PART 1 | How to take your business from a start-up to scale-up
Raising capital in Australia – what type of investment is right for your business
Over the past six years at ABA Legal Group, we’ve partnered closely with a number of companies as they journey from start-up to scale-up and beyond. This assistance comes in the form of planning, company establishment, operations guidance, aiding in corporate governance, providing corporate advisory services, tax planning, and other legal advice. That’s why we want to share this knowledge as part of a series focusing on how businesses can transform from a start-up to a scale-up and beyond.
Without a doubt, one of the most rewarding parts of the work we do has been witnessing firsthand the journey these companies embark on as they move from ideation to invention, invention to innovation, innovation to commercialisation, and beyond.
We get to work with incredible individuals, amazing teams, and visionary founders as they move forward with their unique approach to business and sometimes life.
Our role is to ensure that they have the right tax advice, legal guidance, and corporate strategy to provide them with the right framework to succeed. One of the most critical junctures throughout this journey is the need to secure investment into your business to accelerate growth.
What is important to understand, particularly as a start-up is what are the separate stages of investment for your start-up as it grows. In part two of our series, we will explore the different types of investment and what this looks like from the perspective of control of your business.
The funding rounds outlined below provide outside investors the opportunity to invest cash in a growing company in exchange for equity, or partial ownership of that company. Conversations around Series A, Series B and Series C funding rounds all refer to growing a business through outside investment.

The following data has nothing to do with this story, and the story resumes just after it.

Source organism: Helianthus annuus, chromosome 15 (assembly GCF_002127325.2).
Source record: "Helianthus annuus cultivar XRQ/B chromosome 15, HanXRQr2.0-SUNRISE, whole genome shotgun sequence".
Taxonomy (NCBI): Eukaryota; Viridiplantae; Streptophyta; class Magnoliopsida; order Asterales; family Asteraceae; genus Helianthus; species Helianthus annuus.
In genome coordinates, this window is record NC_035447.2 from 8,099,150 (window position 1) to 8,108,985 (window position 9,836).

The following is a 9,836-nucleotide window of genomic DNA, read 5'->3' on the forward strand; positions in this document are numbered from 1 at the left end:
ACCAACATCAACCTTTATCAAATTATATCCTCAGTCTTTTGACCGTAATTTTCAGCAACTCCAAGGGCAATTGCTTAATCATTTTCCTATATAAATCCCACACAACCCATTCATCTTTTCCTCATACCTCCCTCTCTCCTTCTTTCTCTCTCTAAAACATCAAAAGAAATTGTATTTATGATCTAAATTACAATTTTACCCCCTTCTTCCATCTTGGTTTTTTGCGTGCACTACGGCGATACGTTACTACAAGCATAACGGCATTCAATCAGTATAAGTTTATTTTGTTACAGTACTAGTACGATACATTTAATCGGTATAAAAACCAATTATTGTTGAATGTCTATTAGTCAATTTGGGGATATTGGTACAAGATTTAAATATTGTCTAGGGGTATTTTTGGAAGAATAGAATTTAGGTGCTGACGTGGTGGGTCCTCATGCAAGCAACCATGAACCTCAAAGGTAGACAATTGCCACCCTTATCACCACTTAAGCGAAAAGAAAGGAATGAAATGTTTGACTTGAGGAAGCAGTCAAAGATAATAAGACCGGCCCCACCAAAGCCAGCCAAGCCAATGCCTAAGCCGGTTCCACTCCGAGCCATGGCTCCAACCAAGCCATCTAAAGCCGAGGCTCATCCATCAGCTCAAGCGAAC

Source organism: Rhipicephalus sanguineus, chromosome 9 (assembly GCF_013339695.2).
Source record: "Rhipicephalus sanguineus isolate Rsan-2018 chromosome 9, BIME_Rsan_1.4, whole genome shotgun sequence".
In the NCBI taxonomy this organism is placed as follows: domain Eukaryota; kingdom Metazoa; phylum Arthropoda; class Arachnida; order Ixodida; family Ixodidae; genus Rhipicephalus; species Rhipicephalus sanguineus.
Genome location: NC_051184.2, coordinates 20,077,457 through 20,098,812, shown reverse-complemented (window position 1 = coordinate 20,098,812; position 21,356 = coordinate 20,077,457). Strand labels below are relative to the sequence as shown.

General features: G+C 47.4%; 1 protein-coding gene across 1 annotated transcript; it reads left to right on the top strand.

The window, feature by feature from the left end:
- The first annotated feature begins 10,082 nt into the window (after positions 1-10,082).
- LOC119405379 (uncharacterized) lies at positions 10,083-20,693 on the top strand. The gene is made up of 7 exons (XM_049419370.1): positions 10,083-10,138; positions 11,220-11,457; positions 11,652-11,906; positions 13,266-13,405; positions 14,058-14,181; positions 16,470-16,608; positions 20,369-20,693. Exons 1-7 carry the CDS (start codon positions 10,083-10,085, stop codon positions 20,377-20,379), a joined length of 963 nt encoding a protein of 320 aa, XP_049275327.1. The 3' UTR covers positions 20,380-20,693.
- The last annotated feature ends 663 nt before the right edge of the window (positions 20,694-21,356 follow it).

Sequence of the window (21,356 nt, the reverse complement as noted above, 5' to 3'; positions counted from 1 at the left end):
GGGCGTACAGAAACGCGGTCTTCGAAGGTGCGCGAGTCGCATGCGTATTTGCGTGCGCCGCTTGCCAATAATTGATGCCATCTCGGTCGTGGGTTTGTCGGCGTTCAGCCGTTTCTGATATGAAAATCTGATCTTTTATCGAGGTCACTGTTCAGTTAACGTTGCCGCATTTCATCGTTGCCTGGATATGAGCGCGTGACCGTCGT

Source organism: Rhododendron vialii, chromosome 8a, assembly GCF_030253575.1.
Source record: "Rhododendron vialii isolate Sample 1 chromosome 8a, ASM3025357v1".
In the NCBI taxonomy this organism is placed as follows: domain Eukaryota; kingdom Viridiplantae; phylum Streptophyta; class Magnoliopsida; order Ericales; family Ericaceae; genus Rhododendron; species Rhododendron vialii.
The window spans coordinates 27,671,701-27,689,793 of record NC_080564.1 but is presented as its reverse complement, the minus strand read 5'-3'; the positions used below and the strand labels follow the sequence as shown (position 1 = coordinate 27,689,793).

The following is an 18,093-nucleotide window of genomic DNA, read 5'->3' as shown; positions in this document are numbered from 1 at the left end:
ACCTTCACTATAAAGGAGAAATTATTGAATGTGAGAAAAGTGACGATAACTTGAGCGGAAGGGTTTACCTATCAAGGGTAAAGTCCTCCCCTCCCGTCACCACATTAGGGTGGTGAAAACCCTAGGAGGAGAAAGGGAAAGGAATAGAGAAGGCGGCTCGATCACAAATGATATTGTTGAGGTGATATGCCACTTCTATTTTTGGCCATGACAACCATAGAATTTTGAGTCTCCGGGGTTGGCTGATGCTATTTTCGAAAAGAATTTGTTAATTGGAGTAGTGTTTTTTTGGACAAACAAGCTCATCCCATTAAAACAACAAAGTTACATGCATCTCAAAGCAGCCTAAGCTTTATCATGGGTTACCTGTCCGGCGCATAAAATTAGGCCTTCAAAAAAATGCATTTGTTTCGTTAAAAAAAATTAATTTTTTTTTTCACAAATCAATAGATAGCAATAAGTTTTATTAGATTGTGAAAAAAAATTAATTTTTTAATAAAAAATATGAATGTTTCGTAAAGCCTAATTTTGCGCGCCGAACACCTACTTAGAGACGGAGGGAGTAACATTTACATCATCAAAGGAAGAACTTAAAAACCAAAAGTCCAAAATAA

In Australia, it is important to note that the following rules apply when raising capital:
Public companies (ie those with more than 50 non-employee shareholders) can raise funds from the general public by issuing securities.
Private companies (ie ‘proprietary limited’ companies that have no more than 50 non-employee shareholders) can raise funds:
- from existing shareholders and employees of the company or a subsidiary company, and
- from the general public if the fundraising does not require a disclosure document.
Here is a full breakdown of the types of funding rounds and their names:
Pre-Seed Funding is so early in the piece that it is generally not included among the funding rounds at all. It typically refers to when a company’s founders are getting their operations off the ground and oftentimes the most common type of pre-seed funders are the founders themselves. The rest of the money typically comes from family, friends, supporters, and others in their close networks. This type of funding often doesn’t come with the expectation of equity, with many investors looking instead to ‘back’ a new idea or concept.
Seed Funding typically represents the first official money that a business venture or new enterprise raises. It is the first official equity funding stage and maybe the only time the start-up needs to raise capital. This is because the founders may have achieved their goal and raised enough to get the business off the ground. This type of funding is generally provided by the friends and families of the founders, who believe and support their vision and see the potential of the company.